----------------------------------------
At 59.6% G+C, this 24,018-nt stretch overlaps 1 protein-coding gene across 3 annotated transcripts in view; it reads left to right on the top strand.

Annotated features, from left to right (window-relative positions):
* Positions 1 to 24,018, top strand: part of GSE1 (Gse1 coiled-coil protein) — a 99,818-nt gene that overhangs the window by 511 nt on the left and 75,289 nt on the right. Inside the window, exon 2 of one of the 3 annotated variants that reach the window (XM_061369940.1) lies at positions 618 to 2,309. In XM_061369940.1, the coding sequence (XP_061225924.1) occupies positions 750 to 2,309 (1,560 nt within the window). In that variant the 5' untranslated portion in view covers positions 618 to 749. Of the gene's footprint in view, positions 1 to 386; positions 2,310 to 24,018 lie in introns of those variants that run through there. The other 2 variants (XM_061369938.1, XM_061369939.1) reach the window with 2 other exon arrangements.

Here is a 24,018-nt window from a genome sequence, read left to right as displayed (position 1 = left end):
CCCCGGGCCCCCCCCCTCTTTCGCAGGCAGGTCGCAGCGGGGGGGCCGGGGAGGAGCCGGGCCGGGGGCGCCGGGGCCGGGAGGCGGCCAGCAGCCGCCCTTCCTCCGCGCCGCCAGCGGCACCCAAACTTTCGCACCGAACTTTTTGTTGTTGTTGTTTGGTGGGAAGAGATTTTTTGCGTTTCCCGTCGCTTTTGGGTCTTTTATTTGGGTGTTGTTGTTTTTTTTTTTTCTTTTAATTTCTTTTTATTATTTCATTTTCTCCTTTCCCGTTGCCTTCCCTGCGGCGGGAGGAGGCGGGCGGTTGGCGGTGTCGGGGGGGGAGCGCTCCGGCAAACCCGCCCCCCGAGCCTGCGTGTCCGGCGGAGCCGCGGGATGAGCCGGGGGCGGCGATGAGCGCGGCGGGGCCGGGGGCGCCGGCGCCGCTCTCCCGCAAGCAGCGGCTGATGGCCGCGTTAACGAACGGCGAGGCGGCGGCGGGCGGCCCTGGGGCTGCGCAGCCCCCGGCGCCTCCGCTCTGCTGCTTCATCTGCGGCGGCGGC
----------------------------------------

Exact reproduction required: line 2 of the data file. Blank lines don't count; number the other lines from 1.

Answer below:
Annotated features, from left to right (window-relative positions):